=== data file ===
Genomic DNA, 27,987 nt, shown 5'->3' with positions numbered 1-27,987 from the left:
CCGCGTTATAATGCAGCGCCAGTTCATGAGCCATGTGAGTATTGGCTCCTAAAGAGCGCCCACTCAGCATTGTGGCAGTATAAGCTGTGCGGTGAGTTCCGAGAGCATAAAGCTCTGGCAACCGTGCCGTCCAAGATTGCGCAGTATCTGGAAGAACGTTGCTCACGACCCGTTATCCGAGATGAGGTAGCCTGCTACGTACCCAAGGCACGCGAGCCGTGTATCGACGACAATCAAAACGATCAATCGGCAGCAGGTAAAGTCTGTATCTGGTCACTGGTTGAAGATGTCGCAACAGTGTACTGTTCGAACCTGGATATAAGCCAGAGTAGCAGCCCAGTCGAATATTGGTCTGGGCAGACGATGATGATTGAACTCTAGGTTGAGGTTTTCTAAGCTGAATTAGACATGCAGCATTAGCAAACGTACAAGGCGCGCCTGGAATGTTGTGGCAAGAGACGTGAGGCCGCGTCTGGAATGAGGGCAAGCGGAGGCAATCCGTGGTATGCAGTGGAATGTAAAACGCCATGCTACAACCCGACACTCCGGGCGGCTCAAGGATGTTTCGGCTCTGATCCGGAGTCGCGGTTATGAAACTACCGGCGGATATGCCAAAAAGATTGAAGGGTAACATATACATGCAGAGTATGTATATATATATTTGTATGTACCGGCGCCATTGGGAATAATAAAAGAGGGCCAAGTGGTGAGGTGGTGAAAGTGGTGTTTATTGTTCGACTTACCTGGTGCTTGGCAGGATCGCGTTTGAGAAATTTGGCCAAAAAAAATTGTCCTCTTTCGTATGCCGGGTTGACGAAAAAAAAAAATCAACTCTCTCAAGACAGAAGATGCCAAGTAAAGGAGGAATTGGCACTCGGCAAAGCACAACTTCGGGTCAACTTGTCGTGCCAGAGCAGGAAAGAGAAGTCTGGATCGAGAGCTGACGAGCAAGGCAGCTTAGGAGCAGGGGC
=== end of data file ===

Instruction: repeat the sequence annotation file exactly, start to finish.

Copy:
Genomic DNA, 27,987 nt, shown 5'->3' with positions numbered 1-27,987 from the left:
CCGCGTTATAATGCAGCGCCAGTTCATGAGCCATGTGAGTATTGGCTCCTAAAGAGCGCCCACTCAGCATTGTGGCAGTATAAGCTGTGCGGTGAGTTCCGAGAGCATAAAGCTCTGGCAACCGTGCCGTCCAAGATTGCGCAGTATCTGGAAGAACGTTGCTCACGACCCGTTATCCGAGATGAGGTAGCCTGCTACGTACCCAAGGCACGCGAGCCGTGTATCGACGACAATCAAAACGATCAATCGGCAGCAGGTAAAGTCTGTATCTGGTCACTGGTTGAAGATGTCGCAACAGTGTACTGTTCGAACCTGGATATAAGCCAGAGTAGCAGCCCAGTCGAATATTGGTCTGGGCAGACGATGATGATTGAACTCTAGGTTGAGGTTTTCTAAGCTGAATTAGACATGCAGCATTAGCAAACGTACAAGGCGCGCCTGGAATGTTGTGGCAAGAGACGTGAGGCCGCGTCTGGAATGAGGGCAAGCGGAGGCAATCCGTGGTATGCAGTGGAATGTAAAACGCCATGCTACAACCCGACACTCCGGGCGGCTCAAGGATGTTTCGGCTCTGATCCGGAGTCGCGGTTATGAAACTACCGGCGGATATGCCAAAAAGATTGAAGGGTAACATATACATGCAGAGTATGTATATATATATTTGTATGTACCGGCGCCATTGGGAATAATAAAAGAGGGCCAAGTGGTGAGGTGGTGAAAGTGGTGTTTATTGTTCGACTTACCTGGTGCTTGGCAGGATCGCGTTTGAGAAATTTGGCCAAAAAAAATTGTCCTCTTTCGTATGCCGGGTTGACGAAAAAAAAAAATCAACTCTCTCAAGACAGAAGATGCCAAGTAAAGGAGGAATTGGCACTCGGCAAAGCACAACTTCGGGTCAACTTGTCGTGCCAGAGCAGGAAAGAGAAGTCTGGATCGAGAGCTGACGAGCAAGGCAGCTTAGGAGCAGGGGC